Visiting Lisa

Lisa is one of our neighbours and has a history of dog ownership. When we brought Ray home in March of 2013, she was naturally excited to meet him, but that meeting was not particularly amicable (If only we knew then, what we know now!).

He was greeting everybody with his lunge and bark routine however, Lisa did eventually manage a relatively social interaction with him by simply being aware of her own body language. Occasionally, however, she would forget and not only approach him “full frontal”, but would then bend over to touch him. Most of you are no doubt aware that this can be very threatening to a dog and Ray, predictably, resorted to his lunge and bark routine!

Over the course of time, Ray became more secure and once again allowed Lisa to approach him, albeit with reservations, as he did with everybody. Much of our training with Ray has focused on improving his social skills and this was done by teaching him to associate people (and other dogs) with good things happening (treats!)*. While we have noticed a huge improvement compared to how he behaved in 2013, for reasons of work schedules and life in general, we have not focused specifically on Lisa.

Being our neighbour, we have occasionally bumped into her when going out on, or coming back from, a walk and his reaction was the now expected look up at whoever is holding his leash because he is expecting a treat. He also understands that “Say Hello” or “Ray touch” means he has to get up close to the person and perhaps even touch with his nose. This has been the status quo for some time now and 99% of the time has worked well.

Just recently, Lisa was in her front garden and as we were crossing her driveway, Ray decided that he wanted to go and say “Hi” to her (or possibly, I can get some treats here if I play the game). The meeting was very amicable and she was able to stroke him and “doggy talk” to him for quite some time before he was agreeable to going home.

The following day, we were going out on a walk and as we were going down our driveway, we heard Lisa’s voice coming from the other side of some large cedars which separated our respective properties. Ray immediately started pulling quite hard and he was clearly on a mission. He cut across our front garden and went straight up Lisa’s driveway and onto her front porch ……….. to say “Hello!” Not only was this the first time that he had shown any initiative towards making friends with her, but he even acknowledged her boyfriend who was with her!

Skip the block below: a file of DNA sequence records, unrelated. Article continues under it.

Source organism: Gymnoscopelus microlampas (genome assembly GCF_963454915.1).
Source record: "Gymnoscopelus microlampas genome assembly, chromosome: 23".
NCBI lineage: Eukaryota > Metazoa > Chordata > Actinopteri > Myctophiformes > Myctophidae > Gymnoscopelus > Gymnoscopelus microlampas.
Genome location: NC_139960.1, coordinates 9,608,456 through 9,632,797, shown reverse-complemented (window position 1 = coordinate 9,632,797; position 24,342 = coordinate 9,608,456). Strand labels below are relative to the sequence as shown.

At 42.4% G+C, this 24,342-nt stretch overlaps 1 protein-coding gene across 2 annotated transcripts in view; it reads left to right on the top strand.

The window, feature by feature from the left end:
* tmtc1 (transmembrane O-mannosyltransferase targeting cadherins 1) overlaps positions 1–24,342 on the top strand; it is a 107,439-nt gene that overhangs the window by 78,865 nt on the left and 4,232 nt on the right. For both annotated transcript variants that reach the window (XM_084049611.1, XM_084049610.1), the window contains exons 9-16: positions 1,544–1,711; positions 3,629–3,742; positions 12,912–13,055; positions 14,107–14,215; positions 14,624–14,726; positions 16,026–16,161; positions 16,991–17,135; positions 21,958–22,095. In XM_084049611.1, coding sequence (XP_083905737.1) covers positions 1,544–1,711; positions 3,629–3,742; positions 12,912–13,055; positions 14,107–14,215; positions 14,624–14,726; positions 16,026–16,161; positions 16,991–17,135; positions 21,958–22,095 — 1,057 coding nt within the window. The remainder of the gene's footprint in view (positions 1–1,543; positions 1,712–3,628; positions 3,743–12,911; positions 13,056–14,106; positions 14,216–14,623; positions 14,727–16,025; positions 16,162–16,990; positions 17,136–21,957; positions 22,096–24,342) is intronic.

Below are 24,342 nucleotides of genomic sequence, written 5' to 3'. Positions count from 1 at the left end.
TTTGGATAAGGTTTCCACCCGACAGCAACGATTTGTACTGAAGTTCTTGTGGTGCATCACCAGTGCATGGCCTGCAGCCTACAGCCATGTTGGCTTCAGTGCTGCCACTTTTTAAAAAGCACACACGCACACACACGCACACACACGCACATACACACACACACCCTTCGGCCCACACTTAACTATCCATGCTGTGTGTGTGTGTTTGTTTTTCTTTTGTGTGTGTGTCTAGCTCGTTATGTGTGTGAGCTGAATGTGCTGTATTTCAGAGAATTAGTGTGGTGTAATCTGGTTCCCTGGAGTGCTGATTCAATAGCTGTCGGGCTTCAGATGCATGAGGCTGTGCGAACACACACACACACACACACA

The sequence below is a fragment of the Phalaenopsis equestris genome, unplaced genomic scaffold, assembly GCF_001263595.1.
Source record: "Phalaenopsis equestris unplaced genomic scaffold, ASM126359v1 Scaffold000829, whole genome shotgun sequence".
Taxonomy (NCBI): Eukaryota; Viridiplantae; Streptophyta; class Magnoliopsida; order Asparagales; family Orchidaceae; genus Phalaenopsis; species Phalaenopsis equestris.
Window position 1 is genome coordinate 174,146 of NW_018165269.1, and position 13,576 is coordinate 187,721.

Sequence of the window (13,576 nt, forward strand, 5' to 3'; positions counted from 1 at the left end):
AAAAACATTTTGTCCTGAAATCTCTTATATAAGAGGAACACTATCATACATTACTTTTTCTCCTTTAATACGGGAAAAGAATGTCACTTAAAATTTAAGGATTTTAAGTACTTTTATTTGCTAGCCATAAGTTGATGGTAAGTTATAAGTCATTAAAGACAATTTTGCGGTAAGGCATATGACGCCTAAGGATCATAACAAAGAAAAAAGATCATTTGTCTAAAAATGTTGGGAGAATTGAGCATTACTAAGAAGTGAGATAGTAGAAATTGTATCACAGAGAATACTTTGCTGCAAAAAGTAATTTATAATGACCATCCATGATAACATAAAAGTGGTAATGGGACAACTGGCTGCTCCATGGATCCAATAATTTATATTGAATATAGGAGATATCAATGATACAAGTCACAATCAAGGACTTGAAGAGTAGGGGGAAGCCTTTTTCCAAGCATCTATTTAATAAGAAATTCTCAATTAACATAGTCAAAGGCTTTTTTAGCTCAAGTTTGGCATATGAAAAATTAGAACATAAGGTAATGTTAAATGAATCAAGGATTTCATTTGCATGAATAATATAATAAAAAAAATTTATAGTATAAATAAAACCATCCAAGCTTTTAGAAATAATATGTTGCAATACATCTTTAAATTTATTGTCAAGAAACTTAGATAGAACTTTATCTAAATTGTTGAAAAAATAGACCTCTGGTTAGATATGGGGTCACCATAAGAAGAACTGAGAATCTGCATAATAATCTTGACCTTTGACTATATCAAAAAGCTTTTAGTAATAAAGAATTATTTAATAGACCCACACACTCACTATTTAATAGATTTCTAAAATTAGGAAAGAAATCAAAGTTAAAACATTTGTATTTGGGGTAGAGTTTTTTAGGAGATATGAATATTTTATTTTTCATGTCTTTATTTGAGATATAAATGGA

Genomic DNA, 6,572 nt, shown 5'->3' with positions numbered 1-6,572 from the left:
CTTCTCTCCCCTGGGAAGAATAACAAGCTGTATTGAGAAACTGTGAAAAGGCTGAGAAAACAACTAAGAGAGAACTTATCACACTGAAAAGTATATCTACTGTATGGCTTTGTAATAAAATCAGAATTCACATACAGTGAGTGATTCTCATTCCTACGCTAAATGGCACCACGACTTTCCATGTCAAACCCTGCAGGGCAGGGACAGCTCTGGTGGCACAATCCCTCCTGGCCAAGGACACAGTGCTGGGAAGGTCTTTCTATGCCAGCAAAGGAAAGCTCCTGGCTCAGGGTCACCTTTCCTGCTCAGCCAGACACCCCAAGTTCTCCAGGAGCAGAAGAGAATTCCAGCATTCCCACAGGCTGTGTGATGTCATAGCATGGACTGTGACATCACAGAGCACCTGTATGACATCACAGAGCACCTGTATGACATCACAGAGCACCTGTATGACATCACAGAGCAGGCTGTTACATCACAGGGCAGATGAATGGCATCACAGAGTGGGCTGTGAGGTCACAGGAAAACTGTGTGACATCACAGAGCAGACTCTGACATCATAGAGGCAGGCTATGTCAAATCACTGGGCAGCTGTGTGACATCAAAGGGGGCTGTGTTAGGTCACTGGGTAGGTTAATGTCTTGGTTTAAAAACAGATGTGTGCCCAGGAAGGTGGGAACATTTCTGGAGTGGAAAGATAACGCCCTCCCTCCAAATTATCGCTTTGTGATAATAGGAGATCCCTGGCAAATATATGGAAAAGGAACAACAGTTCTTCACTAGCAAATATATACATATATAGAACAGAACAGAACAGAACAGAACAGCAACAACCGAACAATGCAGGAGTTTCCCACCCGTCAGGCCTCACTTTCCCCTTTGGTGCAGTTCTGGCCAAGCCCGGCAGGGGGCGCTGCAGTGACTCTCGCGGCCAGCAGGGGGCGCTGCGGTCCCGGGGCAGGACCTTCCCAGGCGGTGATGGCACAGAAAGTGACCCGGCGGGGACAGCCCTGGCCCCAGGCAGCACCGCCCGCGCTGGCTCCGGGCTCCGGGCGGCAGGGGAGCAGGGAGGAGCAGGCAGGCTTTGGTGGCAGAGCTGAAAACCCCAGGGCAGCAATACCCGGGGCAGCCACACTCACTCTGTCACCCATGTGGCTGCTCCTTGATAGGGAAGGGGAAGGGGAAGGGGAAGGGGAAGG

They had a great social interaction, and that was probably the most relaxed that we have ever seen him when in the presence of somebody other than us and his OMHS trainer buddy**! Way to go Ray. You keep surprising us!

*See “The Lululemon Touch” – November 24, 2014

** See “Ray and Heather” – April 21, 2015

8 thoughts on “Visiting Lisa

    • I could never have dreamed of such rewards for taking care of a stray dog. However, as I have often noted, all the training in the world would have served little purpose without his cooperation. He was (still is) a good student! 🙂

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  1. Although Lisa may have been overzealous in her first meeting, I think dog folks ‘get it’. They understand dogs can be dangerous, especially if size is involved.
    I am very aware of dog body language and the signs my body puts forth also. This is how dogs communicate. I think Ray heard her say, “I’m a buddy, want some scratches and treats?!?” 😉

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